Let’s learn a little from the past and make it new again.



Filed under Fashion history, Love of sewing, Mid-Century style, Sewing Contests, The Conde Nast Publications, Uncategorized, vintage Vogue patterns from the 1950s, vintage Vogue patterns from the 1960s, vintage Vogue patterns from the 1970s

The Horsey Set

How long must a fabric be in one’s possession before it can be considered “not new”? This is an important consideration to fashion sewing if you are, like me, always trying to use one of my “collected” fabrics, as opposed to purchasing new.  I tend to think if I have owned a fabric for at least three or four months, then it is no longer new (maybe newer, but not new.)  So, please indulge me as I congratulate myself on using this fabric, purchased last September from Farmhouse Fabrics.

This fabric is a 100% wool challis.

As soon as I spied it on their website, I knew I wanted to make a shirtwaist dress.  When it arrived, its fate was sealed, as its weight (very light), its drape (very fluid), and its allover meandering print made it perfect for such a dress with a bit of fullness in the skirt.  And I just happened to have the perfect pattern, too, purchased several years ago from an Etsy store.

I used View A for this project, with the self sash.

Making the muslin (toile) for this dress identified several areas which needed adjustment, specifically the back of the bodice, the shoulders/upper sleeve, and the waist.  I added shoulder darts to the back of the bodice and was able to minimize a saggy back by making a horizontal dead dart across the lower back of the muslin .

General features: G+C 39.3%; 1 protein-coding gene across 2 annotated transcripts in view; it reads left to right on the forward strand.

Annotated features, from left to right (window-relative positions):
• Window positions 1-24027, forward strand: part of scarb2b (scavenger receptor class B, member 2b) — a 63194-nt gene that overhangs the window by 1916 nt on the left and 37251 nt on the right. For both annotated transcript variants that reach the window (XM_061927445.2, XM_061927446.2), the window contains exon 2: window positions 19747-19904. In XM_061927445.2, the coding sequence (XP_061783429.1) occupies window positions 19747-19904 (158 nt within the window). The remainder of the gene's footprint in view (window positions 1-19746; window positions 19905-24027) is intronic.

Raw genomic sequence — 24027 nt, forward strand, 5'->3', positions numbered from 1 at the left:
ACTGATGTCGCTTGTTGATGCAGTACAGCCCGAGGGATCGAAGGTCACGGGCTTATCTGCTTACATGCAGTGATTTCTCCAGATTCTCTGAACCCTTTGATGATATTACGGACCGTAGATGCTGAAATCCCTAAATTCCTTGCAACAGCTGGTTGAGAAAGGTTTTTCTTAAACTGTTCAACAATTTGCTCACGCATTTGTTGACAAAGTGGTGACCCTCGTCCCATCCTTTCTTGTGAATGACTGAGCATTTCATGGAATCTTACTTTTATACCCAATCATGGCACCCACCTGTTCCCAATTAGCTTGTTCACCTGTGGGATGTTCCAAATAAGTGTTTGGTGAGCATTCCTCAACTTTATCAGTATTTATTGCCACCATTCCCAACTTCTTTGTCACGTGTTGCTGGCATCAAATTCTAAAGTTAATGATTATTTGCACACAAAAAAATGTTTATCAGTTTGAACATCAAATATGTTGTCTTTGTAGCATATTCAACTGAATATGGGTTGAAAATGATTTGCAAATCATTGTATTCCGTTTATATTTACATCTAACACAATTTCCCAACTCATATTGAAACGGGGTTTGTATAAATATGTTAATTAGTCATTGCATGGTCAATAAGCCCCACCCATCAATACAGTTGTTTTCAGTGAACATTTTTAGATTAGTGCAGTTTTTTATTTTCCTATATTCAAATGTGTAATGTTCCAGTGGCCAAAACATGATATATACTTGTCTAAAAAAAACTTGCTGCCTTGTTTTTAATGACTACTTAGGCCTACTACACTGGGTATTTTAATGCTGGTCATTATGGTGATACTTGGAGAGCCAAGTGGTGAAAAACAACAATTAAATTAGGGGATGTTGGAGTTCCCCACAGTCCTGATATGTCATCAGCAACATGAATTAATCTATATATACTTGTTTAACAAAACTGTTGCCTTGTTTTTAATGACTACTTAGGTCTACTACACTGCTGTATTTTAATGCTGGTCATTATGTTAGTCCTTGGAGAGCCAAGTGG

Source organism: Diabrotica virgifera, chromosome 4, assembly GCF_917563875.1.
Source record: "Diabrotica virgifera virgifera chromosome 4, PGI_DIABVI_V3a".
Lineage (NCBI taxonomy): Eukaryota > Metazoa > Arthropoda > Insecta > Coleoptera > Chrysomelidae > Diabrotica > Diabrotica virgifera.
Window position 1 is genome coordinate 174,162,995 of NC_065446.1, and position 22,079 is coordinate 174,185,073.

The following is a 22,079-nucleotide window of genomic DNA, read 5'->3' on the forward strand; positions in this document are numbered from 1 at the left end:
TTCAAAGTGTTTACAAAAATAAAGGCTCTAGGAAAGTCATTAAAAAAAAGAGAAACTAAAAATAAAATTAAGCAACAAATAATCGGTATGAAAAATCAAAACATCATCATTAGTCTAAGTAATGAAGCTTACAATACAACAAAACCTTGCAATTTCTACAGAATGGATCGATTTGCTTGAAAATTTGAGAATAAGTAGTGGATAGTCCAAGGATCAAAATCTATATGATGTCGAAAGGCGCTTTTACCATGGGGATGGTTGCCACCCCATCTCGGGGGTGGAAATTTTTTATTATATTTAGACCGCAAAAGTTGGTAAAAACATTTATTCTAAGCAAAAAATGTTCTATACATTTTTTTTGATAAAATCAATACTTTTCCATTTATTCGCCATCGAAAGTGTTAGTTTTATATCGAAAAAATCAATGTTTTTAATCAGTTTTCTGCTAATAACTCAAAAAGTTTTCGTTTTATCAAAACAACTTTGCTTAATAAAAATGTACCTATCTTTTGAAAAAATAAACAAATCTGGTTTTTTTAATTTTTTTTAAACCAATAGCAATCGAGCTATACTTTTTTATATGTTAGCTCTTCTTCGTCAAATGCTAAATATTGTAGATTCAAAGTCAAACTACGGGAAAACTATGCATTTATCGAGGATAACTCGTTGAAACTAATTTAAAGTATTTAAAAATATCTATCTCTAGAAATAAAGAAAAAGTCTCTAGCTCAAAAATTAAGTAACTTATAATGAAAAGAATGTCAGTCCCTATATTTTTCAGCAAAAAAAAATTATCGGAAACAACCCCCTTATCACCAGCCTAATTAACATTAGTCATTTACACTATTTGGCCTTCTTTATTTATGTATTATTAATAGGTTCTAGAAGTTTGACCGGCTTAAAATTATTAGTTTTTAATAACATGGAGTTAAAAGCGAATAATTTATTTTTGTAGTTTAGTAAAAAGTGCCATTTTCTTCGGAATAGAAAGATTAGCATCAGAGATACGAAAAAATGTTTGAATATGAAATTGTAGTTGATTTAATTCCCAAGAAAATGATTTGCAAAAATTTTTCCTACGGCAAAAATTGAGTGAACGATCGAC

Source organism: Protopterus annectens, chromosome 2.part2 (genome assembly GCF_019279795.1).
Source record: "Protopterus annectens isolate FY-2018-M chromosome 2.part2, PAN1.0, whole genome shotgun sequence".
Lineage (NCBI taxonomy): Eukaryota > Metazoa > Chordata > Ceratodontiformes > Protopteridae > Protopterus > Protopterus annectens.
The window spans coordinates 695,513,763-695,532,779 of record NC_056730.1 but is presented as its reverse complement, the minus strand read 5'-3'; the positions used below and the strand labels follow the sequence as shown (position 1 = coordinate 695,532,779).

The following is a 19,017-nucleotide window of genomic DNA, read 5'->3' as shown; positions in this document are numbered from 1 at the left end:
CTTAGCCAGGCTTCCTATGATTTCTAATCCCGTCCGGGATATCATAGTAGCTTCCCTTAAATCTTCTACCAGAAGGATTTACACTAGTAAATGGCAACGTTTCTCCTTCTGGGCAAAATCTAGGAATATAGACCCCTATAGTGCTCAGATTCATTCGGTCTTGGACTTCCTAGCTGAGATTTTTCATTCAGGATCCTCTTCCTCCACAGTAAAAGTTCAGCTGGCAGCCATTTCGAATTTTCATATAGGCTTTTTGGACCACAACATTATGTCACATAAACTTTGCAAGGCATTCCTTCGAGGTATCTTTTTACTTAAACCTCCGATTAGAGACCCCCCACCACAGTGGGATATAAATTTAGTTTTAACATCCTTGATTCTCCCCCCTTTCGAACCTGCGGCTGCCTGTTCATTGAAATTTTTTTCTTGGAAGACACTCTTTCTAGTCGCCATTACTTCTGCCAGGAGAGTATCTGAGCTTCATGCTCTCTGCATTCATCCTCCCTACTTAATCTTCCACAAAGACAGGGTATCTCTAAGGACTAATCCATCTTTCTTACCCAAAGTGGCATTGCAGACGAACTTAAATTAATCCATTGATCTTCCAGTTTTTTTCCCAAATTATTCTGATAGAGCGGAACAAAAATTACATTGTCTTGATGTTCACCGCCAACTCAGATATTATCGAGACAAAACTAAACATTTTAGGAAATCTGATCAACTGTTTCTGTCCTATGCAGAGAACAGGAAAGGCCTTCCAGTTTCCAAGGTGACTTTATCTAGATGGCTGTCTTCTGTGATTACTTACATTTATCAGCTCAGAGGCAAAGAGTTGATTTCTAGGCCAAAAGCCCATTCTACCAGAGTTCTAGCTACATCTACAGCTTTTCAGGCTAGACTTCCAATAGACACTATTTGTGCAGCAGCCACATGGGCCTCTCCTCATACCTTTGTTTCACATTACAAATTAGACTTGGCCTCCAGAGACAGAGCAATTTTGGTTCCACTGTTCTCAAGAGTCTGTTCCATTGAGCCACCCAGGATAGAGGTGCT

Shoulder darts are a great addition to this pattern.

In addition, I elongated the top of the sleeve by about 3/8” and replaced the normal easing in the sleeve cap with a dart.

The dart in the top of the sleeve is visible on the right.

The waist?  Well, unfortunately I just needed to make it larger, taking a bit from each skirt pleat to accommodate the extra girth of the bodice.

I thought long and hard about how to underline/line this fabric in order to preserve and enhance its qualities.  I felt a silk organza underlining would add too much body to this soft and fluid wool challis.  On the other hand, an underlining provides that wonderful surface on which to secure interior stitches (such as the hem, the facings, the seam allowances) invisibly.  I finally decided to underline the body of the dress with a very fine black cotton batiste and forego a separate lining.  I also used the cotton batiste as the interfacing in the collar, the cuffs and the front facings.  The sleeves I left un-underlined.